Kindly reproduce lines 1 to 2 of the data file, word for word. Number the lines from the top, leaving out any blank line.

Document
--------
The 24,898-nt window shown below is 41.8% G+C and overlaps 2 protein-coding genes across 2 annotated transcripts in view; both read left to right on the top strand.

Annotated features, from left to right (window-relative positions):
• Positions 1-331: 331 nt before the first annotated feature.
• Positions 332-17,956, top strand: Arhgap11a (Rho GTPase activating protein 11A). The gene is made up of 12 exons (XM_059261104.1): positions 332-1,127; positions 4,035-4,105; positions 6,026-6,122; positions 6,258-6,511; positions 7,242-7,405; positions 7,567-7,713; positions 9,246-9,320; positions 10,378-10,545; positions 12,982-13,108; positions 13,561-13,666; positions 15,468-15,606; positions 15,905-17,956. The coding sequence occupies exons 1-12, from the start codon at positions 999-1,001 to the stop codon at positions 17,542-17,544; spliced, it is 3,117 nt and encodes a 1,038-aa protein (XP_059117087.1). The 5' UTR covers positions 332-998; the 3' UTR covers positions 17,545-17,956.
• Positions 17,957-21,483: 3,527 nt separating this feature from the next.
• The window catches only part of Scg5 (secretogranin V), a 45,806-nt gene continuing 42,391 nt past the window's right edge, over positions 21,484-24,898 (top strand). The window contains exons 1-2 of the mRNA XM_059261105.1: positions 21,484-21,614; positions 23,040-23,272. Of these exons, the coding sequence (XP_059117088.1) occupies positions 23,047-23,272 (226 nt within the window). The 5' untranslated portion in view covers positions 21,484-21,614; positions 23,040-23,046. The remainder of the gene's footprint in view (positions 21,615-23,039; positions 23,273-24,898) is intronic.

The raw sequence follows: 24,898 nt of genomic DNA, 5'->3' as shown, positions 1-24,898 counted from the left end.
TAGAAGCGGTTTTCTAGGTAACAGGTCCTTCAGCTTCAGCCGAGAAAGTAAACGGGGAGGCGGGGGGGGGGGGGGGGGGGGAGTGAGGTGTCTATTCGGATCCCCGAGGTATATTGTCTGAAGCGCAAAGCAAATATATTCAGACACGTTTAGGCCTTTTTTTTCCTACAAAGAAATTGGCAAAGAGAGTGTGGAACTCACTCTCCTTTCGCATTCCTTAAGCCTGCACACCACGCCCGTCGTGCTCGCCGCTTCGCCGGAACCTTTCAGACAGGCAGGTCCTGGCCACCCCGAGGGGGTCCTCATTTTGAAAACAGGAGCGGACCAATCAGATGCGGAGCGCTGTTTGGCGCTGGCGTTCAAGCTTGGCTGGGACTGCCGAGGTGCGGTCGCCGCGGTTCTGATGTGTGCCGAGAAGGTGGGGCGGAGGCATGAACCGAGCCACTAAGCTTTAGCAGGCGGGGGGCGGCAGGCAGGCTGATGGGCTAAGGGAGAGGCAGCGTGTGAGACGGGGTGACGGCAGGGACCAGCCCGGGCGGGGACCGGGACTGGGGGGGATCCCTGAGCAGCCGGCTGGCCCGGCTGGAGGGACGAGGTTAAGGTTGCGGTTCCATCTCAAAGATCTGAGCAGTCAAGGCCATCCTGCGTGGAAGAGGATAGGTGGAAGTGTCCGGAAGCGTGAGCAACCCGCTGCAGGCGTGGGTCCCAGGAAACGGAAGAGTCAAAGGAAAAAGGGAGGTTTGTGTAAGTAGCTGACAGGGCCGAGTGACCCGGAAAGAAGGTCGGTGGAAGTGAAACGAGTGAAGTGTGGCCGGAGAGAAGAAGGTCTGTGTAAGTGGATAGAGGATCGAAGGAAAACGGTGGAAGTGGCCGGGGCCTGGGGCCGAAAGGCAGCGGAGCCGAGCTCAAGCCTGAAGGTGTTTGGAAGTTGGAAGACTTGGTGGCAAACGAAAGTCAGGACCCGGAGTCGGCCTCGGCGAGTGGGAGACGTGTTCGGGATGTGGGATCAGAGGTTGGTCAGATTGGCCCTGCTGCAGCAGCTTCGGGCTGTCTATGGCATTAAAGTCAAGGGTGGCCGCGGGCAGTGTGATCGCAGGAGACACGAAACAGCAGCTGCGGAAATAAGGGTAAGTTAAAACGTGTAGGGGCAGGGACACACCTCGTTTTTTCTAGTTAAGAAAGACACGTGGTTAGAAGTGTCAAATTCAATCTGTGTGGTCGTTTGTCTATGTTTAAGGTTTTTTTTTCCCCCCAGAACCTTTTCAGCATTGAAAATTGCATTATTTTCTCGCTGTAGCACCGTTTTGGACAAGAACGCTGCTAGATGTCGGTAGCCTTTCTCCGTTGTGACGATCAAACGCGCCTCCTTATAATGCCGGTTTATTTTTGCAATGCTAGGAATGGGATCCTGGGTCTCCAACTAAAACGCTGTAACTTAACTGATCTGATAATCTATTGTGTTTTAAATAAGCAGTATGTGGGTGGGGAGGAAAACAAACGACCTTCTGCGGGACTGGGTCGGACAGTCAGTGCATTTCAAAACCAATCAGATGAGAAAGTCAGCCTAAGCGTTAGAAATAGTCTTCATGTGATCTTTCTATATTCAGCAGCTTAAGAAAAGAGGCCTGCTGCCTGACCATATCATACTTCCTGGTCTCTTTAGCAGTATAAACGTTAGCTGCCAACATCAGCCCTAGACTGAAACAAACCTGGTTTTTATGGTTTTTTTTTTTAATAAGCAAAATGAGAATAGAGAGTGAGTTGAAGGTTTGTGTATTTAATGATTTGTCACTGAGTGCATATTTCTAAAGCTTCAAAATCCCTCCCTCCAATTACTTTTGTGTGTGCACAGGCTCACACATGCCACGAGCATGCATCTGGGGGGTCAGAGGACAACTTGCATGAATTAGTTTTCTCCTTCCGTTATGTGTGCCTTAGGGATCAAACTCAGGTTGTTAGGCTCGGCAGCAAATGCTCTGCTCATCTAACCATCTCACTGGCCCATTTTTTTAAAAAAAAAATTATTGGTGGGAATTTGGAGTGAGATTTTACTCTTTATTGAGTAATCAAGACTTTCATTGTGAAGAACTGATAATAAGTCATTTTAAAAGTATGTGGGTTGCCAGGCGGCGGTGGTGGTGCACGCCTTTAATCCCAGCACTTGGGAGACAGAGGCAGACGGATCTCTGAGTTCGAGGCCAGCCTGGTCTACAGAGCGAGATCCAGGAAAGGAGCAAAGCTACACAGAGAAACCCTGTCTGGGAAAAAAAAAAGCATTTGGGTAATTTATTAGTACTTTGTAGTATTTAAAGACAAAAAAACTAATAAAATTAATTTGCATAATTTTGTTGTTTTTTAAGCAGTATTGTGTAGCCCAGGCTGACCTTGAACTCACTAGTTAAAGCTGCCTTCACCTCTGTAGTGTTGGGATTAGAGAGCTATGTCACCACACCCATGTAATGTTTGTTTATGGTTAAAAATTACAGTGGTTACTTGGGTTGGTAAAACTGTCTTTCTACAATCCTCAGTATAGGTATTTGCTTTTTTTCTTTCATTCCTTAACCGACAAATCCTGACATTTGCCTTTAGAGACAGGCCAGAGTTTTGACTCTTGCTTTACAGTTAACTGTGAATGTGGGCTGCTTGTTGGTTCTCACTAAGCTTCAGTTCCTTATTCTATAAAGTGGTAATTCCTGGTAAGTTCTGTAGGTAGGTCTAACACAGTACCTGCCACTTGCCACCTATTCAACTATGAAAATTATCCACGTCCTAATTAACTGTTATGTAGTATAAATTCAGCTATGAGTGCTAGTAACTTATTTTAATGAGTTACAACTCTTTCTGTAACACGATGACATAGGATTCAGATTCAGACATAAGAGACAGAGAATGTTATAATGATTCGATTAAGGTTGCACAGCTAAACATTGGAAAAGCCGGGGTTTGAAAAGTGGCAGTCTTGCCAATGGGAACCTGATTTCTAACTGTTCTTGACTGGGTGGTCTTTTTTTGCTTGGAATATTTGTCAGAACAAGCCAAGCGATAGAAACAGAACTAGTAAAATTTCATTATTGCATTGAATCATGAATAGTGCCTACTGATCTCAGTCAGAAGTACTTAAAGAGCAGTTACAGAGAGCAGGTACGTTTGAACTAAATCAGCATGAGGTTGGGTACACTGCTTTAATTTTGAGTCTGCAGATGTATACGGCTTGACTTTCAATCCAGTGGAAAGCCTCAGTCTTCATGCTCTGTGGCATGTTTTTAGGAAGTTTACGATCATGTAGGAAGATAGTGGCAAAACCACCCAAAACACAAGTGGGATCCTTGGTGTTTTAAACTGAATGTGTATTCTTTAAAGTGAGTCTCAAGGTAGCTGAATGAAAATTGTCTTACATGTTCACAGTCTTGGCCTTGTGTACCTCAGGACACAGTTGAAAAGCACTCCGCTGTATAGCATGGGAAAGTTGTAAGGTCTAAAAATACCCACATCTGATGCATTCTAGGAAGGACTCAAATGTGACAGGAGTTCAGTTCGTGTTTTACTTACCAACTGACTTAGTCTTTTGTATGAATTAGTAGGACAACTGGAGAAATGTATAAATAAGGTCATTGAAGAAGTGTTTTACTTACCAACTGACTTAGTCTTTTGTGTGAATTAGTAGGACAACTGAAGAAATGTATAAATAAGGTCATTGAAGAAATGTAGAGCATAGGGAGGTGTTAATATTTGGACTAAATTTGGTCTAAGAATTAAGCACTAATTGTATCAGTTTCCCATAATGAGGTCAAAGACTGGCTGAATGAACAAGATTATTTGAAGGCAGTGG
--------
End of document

The 24,898-nt window shown below is 41.8% G+C and overlaps 2 protein-coding genes across 2 annotated transcripts in view; both read left to right on the top strand.

Annotated features, from left to right (window-relative positions):